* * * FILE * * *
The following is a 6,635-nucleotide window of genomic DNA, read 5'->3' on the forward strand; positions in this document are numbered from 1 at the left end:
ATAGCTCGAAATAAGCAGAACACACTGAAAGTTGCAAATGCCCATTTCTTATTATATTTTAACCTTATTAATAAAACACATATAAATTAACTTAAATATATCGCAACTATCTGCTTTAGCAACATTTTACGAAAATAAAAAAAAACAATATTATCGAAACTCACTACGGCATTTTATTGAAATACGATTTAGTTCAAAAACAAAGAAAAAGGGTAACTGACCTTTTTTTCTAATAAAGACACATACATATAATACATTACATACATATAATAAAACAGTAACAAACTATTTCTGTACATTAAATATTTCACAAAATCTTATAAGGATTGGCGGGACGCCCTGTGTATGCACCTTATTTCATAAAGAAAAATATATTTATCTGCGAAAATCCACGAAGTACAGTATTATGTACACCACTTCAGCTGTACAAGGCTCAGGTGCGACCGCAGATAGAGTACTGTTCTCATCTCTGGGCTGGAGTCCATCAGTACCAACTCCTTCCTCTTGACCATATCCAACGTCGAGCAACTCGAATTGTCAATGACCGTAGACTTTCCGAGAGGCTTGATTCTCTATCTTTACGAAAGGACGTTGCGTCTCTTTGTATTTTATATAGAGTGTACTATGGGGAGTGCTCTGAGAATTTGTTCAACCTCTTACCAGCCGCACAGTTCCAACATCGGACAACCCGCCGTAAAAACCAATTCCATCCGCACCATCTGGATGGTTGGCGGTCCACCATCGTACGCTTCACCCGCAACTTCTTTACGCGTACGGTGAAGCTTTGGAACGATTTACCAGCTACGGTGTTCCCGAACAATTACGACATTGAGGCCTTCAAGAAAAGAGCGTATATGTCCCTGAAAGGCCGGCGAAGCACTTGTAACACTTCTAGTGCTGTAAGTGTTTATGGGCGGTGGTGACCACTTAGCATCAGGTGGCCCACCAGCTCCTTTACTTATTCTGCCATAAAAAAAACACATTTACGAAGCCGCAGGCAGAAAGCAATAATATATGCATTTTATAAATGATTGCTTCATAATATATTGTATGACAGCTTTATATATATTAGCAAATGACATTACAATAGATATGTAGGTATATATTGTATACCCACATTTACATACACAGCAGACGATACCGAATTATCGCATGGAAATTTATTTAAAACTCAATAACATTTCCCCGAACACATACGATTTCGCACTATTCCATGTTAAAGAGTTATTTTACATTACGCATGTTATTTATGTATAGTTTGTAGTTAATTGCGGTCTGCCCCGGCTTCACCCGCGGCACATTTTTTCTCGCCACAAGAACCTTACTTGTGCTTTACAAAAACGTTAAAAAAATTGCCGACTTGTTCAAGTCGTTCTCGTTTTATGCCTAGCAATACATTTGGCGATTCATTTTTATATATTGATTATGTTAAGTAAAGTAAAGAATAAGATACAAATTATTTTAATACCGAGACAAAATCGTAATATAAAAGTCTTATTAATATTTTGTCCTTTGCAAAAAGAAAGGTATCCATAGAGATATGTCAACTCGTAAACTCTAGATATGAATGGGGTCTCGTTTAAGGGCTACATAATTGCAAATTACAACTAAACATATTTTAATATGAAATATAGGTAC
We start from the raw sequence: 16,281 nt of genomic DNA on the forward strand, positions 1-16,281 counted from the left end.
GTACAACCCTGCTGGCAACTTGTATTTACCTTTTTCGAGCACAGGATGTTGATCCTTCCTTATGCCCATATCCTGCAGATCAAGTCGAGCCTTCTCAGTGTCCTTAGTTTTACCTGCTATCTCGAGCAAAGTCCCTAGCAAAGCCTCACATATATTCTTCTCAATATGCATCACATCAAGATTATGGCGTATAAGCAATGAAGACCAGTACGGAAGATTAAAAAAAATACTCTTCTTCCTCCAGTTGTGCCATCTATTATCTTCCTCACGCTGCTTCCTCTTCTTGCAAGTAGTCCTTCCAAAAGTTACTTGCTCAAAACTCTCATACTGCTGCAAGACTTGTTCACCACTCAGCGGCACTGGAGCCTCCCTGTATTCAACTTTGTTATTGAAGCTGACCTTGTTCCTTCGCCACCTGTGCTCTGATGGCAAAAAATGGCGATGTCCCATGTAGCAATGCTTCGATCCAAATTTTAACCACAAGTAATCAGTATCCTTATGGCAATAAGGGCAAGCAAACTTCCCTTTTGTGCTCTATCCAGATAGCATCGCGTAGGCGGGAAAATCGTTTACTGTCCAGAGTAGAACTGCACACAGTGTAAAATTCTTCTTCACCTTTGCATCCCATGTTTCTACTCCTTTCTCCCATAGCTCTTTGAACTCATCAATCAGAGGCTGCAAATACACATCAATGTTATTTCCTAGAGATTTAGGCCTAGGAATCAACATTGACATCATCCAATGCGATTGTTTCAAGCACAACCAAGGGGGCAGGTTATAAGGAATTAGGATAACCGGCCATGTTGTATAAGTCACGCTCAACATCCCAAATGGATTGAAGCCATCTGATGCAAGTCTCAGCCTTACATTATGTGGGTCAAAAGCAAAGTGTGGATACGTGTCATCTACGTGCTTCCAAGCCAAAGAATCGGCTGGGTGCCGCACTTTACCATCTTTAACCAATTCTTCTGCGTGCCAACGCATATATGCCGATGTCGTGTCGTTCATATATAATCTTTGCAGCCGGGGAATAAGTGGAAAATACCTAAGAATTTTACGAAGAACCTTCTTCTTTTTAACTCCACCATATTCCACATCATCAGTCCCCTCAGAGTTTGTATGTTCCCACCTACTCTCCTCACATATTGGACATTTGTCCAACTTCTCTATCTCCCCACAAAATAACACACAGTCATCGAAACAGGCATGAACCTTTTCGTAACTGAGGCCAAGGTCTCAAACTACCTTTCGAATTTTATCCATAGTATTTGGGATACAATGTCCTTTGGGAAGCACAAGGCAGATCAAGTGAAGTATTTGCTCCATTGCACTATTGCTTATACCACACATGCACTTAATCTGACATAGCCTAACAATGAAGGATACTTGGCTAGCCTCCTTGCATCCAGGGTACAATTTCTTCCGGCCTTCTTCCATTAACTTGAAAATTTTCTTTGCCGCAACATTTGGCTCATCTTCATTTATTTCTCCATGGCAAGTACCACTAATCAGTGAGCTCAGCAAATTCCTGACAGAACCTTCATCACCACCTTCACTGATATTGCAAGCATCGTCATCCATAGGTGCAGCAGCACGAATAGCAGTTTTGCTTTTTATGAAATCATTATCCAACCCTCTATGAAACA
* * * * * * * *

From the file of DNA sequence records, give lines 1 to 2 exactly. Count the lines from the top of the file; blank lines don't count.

The following is a 6,635-nucleotide window of genomic DNA, read 5'->3' on the forward strand; positions in this document are numbered from 1 at the left end:
ATAGCTCGAAATAAGCAGAACACACTGAAAGTTGCAAATGCCCATTTCTTATTATATTTTAACCTTATTAATAAAACACATATAAATTAACTTAAATATATCGCAACTATCTGCTTTAGCAACATTTTACGAAAATAAAAAAAAACAATATTATCGAAACTCACTACGGCATTTTATTGAAATACGATTTAGTTCAAAAACAAAGAAAAAGGGTAACTGACCTTTTTTTCTAATAAAGACACATACATATAATACATTACATACATATAATAAAACAGTAACAAACTATTTCTGTACATTAAATATTTCACAAAATCTTATAAGGATTGGCGGGACGCCCTGTGTATGCACCTTATTTCATAAAGAAAAATATATTTATCTGCGAAAATCCACGAAGTACAGTATTATGTACACCACTTCAGCTGTACAAGGCTCAGGTGCGACCGCAGATAGAGTACTGTTCTCATCTCTGGGCTGGAGTCCATCAGTACCAACTCCTTCCTCTTGACCATATCCAACGTCGAGCAACTCGAATTGTCAATGACCGTAGACTTTCCGAGAGGCTTGATTCTCTATCTTTACGAAAGGACGTTGCGTCTCTTTGTATTTTATATAGAGTGTACTATGGGGAGTGCTCTGAGAATTTGTTCAACCTCTTACCAGCCGCACAGTTCCAACATCGGACAACCCGCCGTAAAAACCAATTCCATCCGCACCATCTGGATGGTTGGCGGTCCACCATCGTACGCTTCACCCGCAACTTCTTTACGCGTACGGTGAAGCTTTGGAACGATTTACCAGCTACGGTGTTCCCGAACAATTACGACATTGAGGCCTTCAAGAAAAGAGCGTATATGTCCCTGAAAGGCCGGCGAAGCACTTGTAACACTTCTAGTGCTGTAAGTGTTTATGGGCGGTGGTGACCACTTAGCATCAGGTGGCCCACCAGCTCCTTTACTTATTCTGCCATAAAAAAAACACATTTACGAAGCCGCAGGCAGAAAGCAATAATATATGCATTTTATAAATGATTGCTTCATAATATATTGTATGACAGCTTTATATATATTAGCAAATGACATTACAATAGATATGTAGGTATATATTGTATACCCACATTTACATACACAGCAGACGATACCGAATTATCGCATGGAAATTTATTTAAAACTCAATAACATTTCCCCGAACACATACGATTTCGCACTATTCCATGTTAAAGAGTTATTTTACATTACGCATGTTATTTATGTATAGTTTGTAGTTAATTGCGGTCTGCCCCGGCTTCACCCGCGGCACATTTTTTCTCGCCACAAGAACCTTACTTGTGCTTTACAAAAACGTTAAAAAAATTGCCGACTTGTTCAAGTCGTTCTCGTTTTATGCCTAGCAATACATTTGGCGATTCATTTTTATATATTGATTATGTTAAGTAAAGTAAAGAATAAGATACAAATTATTTTAATACCGAGACAAAATCGTAATATAAAAGTCTTATTAATATTTTGTCCTTTGCAAAAAGAAAGGTATCCATAGAGATATGTCAACTCGTAAACTCTAGATATGAATGGGGTCTCGTTTAAGGGCTACATAATTGCAAATTACAACTAAACATATTTTAATATGAAATATAGGTAC